Immigrants from New York City arrive at the Colony Hotel

COLONEY — A group of asylum seekers displaced from New York City arrived at the Colony Hotel early Sunday morning, one of several groups in the upstate it’s now hosting as the city says it can’t handle the steady stream of tens of thousands of international migrants. who got there.

About 25 men transferred from New York City entered the Shore Stay Plus from the Best Western on Wolf Road in Colony sometime after midnight, said Colony Superintendent Peter Crommie. “Bienviedos, Bem-vindos, Welcome!” read a handwritten note on a large sheet of paper at the hotel entrance on Sunday.

A company called DocGo, contracted by New York City, was present at SureStay to help with logistics — along with at least four security guards to keep the public and media away from asylum seekers. There was also the non-profit District of Columbia Reserve movement, as well as Albany attorneys. A shuttle was also taking those Sunday newly arrived to nearby locations, such as ShopRite, the post office on Central Avenue, and the main branch of the Albany Public Library. The SureStay owner was on site Sunday and declined to comment.

A man from Venezuela named Angelo, 34, was in the hotel lobby Sunday with about half a dozen other men, either waiting to speak with lawyers or to board the shuttle bus. Everyone was dressed in tracksuits, some had baseball caps and everyone had a “guest ID badge” hanging around their neck so they could check in and check out.

“We just arrived, and so far we’ve received very little information,” Angelo told the Times Union through an interpreter. He added that he was fine, but tired.

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Angelou’s journey across the United States began at least two weeks ago in El Paso, Texas, before he says he traveled through Louisiana and up the East Coast to New York City. Once there, he said he got vague information about the availability of work in the northern region. He said he took the arduous journey from South America alone.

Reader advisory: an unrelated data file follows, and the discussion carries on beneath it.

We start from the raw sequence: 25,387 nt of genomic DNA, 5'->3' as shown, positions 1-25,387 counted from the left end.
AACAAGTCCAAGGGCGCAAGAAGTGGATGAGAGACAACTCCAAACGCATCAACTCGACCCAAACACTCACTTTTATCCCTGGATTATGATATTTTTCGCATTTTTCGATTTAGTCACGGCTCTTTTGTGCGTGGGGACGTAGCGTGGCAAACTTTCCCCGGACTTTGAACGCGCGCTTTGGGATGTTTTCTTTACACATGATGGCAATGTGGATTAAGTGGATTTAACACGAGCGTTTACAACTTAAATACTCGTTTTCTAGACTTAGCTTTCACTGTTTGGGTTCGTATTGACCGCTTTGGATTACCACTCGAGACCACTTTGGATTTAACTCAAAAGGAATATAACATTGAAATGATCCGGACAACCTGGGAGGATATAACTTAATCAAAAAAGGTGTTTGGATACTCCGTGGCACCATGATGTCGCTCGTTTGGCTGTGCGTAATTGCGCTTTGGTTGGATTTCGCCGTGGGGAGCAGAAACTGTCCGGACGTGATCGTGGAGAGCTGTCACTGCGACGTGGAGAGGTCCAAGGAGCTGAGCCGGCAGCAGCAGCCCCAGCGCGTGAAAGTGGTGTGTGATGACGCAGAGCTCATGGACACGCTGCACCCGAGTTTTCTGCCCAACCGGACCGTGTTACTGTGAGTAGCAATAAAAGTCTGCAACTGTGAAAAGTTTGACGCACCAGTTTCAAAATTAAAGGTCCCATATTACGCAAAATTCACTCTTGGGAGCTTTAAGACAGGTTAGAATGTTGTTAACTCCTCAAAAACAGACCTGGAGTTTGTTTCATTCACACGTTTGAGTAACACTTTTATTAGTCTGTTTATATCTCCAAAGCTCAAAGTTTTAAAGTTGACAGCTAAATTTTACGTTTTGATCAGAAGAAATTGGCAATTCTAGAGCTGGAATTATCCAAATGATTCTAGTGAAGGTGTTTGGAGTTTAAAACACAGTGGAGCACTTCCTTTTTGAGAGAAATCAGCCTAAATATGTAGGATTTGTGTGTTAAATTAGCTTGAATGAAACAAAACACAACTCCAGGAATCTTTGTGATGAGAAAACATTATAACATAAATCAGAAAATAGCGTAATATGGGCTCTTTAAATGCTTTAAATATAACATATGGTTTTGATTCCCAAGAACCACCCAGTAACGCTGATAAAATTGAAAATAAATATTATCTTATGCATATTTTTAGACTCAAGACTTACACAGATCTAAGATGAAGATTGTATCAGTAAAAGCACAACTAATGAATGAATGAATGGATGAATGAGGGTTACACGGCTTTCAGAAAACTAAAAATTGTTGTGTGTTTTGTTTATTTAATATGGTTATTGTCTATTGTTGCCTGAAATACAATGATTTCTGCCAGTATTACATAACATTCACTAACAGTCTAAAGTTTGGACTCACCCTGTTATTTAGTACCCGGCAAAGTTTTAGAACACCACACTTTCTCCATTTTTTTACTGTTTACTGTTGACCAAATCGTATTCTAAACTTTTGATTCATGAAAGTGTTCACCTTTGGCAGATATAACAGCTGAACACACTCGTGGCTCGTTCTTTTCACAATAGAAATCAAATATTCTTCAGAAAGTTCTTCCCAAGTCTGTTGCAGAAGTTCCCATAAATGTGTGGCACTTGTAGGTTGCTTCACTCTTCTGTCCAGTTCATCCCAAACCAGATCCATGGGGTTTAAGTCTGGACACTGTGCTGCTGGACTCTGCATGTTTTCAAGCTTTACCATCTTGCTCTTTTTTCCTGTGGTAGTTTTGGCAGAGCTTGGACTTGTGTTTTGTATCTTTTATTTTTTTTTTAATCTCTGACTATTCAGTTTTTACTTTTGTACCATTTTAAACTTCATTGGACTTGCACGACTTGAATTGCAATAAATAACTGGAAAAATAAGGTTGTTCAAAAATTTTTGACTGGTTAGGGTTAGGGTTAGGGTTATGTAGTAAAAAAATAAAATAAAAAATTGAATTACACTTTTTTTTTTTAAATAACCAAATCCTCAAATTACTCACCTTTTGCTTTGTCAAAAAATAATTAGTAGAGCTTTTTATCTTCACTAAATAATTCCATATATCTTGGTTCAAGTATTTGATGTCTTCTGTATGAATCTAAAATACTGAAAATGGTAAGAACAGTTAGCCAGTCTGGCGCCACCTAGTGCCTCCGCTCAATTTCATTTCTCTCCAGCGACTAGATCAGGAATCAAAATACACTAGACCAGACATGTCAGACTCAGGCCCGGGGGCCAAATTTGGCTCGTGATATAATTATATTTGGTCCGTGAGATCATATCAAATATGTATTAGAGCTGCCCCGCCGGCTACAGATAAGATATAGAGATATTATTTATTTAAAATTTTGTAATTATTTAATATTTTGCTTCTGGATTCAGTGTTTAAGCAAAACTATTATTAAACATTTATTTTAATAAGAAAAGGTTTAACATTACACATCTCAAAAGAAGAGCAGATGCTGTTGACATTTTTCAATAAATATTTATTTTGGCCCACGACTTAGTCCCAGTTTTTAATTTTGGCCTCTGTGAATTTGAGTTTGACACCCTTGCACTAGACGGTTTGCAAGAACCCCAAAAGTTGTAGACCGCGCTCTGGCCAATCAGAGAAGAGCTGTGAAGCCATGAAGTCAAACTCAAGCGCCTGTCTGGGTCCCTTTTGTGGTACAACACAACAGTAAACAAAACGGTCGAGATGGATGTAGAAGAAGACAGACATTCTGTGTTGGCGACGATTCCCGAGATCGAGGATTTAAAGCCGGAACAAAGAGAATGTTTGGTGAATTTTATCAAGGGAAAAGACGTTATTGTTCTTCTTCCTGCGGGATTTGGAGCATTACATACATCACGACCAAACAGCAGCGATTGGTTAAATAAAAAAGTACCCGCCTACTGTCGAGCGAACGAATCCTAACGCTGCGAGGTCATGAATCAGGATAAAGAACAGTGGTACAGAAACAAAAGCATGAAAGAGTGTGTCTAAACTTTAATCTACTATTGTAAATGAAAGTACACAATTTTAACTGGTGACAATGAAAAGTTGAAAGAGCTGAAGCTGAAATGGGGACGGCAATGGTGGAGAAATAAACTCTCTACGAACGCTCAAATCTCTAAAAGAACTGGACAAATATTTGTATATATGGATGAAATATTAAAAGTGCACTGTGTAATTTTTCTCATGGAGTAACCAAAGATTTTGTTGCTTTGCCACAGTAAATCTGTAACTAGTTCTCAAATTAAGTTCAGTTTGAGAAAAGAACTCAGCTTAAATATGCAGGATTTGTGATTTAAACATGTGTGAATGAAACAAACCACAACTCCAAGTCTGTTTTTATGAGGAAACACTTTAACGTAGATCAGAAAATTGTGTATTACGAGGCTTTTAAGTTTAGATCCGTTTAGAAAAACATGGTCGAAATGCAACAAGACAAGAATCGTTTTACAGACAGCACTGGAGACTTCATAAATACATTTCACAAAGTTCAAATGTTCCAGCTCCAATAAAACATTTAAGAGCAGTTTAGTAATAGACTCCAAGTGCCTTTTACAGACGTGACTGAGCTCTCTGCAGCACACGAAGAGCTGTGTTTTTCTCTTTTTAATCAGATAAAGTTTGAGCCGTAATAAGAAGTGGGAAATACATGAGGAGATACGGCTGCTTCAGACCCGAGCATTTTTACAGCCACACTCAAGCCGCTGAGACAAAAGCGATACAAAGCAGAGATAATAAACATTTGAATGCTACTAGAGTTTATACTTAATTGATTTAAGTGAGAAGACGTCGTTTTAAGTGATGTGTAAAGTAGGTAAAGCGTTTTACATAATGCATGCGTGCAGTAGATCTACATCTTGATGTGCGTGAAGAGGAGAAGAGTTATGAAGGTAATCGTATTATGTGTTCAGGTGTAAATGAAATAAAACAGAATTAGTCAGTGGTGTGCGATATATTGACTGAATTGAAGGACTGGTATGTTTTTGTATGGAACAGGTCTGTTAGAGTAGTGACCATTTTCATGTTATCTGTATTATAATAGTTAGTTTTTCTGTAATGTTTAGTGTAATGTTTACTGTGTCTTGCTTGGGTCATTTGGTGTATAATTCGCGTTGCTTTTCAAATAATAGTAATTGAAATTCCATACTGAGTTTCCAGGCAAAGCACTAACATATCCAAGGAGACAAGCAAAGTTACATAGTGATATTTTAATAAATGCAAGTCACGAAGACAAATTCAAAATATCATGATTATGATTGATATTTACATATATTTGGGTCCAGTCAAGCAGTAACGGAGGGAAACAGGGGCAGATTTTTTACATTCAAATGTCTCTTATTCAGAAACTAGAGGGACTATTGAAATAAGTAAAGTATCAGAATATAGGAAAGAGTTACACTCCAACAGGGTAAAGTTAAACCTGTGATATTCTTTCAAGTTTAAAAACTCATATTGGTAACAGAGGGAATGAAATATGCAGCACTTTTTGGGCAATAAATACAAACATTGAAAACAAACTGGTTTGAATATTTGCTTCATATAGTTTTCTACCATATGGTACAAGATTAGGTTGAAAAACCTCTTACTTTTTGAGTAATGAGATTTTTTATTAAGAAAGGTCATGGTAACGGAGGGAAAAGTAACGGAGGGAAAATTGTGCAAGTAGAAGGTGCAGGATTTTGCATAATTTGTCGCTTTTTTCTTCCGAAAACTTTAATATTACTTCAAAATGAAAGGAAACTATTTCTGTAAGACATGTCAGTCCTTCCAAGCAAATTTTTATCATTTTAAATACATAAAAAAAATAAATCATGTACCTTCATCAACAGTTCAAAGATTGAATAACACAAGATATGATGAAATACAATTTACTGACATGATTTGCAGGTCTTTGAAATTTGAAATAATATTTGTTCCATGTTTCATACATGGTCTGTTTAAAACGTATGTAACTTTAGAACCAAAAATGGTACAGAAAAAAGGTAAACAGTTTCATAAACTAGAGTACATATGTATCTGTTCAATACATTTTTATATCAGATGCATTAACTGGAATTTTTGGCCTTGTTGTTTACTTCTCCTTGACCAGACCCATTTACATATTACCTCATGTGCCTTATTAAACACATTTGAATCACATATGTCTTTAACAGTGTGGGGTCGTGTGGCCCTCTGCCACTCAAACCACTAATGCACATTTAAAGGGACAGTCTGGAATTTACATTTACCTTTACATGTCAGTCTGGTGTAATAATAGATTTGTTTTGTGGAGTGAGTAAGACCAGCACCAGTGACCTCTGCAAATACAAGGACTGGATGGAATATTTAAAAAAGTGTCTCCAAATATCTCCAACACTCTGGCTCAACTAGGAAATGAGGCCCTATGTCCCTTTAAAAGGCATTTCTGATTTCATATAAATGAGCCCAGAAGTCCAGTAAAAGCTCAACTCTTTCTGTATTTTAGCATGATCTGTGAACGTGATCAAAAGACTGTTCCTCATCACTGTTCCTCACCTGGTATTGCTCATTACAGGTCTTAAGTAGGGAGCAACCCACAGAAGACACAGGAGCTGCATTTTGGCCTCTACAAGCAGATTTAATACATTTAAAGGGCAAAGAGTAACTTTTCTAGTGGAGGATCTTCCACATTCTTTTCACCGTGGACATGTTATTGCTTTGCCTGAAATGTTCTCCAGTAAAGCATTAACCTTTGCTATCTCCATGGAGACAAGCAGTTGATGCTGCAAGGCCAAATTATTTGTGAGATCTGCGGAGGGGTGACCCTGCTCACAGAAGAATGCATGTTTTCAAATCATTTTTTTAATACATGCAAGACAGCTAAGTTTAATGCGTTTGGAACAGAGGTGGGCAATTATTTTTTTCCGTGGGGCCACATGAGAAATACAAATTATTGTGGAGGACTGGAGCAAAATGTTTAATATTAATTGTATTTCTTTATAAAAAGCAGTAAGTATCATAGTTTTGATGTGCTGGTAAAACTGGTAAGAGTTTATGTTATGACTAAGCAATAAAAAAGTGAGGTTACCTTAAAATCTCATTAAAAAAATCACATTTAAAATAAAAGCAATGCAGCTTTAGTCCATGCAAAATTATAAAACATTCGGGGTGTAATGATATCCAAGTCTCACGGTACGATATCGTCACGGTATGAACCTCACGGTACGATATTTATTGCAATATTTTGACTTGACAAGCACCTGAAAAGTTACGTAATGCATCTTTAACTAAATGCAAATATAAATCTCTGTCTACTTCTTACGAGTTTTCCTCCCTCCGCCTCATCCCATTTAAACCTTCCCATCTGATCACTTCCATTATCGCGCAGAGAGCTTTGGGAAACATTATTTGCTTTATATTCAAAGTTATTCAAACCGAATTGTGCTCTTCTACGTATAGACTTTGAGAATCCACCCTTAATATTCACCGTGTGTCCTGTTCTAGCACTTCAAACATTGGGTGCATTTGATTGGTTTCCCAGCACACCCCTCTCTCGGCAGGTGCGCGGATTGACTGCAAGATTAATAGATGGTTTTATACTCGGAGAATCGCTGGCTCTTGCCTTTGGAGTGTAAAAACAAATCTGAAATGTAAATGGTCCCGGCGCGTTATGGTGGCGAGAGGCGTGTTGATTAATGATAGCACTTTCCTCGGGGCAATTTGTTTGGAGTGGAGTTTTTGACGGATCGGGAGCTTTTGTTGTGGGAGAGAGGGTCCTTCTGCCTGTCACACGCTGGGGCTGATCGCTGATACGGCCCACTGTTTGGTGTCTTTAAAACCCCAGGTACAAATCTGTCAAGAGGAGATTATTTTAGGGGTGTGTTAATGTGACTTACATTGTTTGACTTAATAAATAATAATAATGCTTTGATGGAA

The asylum seekers arrived in Colony just hours after the city supervisor sent a lengthy statement Saturday night alleging that New York City Mayor Eric Adams failed to notify the Albany County Executive Office of the plan, a violation of a county executive order issued on Tuesday.

“The county executive has issued an order that requires cooperation, coordination, and a well-thought-out plan among state, county, and local officials as well as non-profit organizations. That has not been done with the town of Colony,” Karume said Sunday.

In his statement, Crame wrote that the Wolf Road area was not equipped to serve “an influx of people whose health, dietary, and behavioral histories are unknown.” When Sunday was asked what he meant by “behavioral history,” the superintendent said the town had not been informed about social services asylum seekers might request upon placement.

He noted that the May 23 executive order issued by Dan McCoy in Albany County requires the county to be notified to coordinate housing for immigrants and asylum seekers who are relocated here, and that only the county social services commissioner can issue licenses to hotels, motels, or other housing for home groups. of people. Karami emphasized that his frustration was more about the lack of coordination than about the asylum seekers themselves, adding that he was not notified of the shelter plan until late Friday night and that the delay felt “contrived” and “purposeful”.

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With Albany designated a city of sanctuary, Karami questioned why there wasn’t more push to move immigrants within city lines since he says there are more resources available within walking distance.

“I am shocked that they would not have really fought to take in these people who have been victimized while being transported across the country. This is about the welfare of immigrants and Adams has shown a complete disregard for their safety.” The Wolf Road Hotel has run into problems, Karami said, with more than 200 police contacting him in the past 18 months.

Albany Mayor Kathy Sheehan responded later Saturday night in her own statement, saying, “The Colony town supervisor’s statement that the City of Albany had a hand in directing the bus to a hotel on Wolf Road is an outright lie.”

She told the Times Union in an interview Sunday that she was notified Thursday during a call with New York City officials that buses of asylum seekers would be sent to Albany “soon.” When informed of the locations chosen, she said she replied that two of the hotels on Wolf Road—Motel 6 and ShoreStay—were not in Albany and that Colony officials should be contacted. She also said she then called McCoy and gave him details of the conversation.

Sheehan was later informed that only one bus would arrive and that it would be sent to SureStay, she said.

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